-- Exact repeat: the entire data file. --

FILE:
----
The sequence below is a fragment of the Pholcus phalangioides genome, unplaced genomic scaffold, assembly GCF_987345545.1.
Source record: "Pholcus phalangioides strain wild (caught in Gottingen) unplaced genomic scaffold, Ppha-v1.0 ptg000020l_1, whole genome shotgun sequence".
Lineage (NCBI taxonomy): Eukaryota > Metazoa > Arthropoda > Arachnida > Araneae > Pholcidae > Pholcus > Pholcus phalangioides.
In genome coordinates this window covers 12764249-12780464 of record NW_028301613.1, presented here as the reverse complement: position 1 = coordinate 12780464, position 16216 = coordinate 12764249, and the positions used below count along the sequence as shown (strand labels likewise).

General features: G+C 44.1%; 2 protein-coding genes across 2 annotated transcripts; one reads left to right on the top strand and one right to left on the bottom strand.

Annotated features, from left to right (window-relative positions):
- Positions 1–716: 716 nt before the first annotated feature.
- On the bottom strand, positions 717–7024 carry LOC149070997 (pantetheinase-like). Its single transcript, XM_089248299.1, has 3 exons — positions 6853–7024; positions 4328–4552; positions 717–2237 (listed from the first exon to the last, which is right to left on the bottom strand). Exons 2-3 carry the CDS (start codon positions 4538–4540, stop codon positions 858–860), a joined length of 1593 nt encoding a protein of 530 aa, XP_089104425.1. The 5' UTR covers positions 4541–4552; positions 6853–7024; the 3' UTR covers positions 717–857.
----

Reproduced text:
The sequence below is a fragment of the Pholcus phalangioides genome, unplaced genomic scaffold, assembly GCF_987345545.1.
Source record: "Pholcus phalangioides strain wild (caught in Gottingen) unplaced genomic scaffold, Ppha-v1.0 ptg000020l_1, whole genome shotgun sequence".
Lineage (NCBI taxonomy): Eukaryota > Metazoa > Arthropoda > Arachnida > Araneae > Pholcidae > Pholcus > Pholcus phalangioides.
In genome coordinates this window covers 12764249-12780464 of record NW_028301613.1, presented here as the reverse complement: position 1 = coordinate 12780464, position 16216 = coordinate 12764249, and the positions used below count along the sequence as shown (strand labels likewise).

General features: G+C 44.1%; 2 protein-coding genes across 2 annotated transcripts; one reads left to right on the top strand and one right to left on the bottom strand.

Annotated features, from left to right (window-relative positions):
- Positions 1–716: 716 nt before the first annotated feature.
- On the bottom strand, positions 717–7024 carry LOC149070997 (pantetheinase-like). Its single transcript, XM_089248299.1, has 3 exons — positions 6853–7024; positions 4328–4552; positions 717–2237 (listed from the first exon to the last, which is right to left on the bottom strand). Exons 2-3 carry the CDS (start codon positions 4538–4540, stop codon positions 858–860), a joined length of 1593 nt encoding a protein of 530 aa, XP_089104425.1. The 5' UTR covers positions 4541–4552; positions 6853–7024; the 3' UTR covers positions 717–857.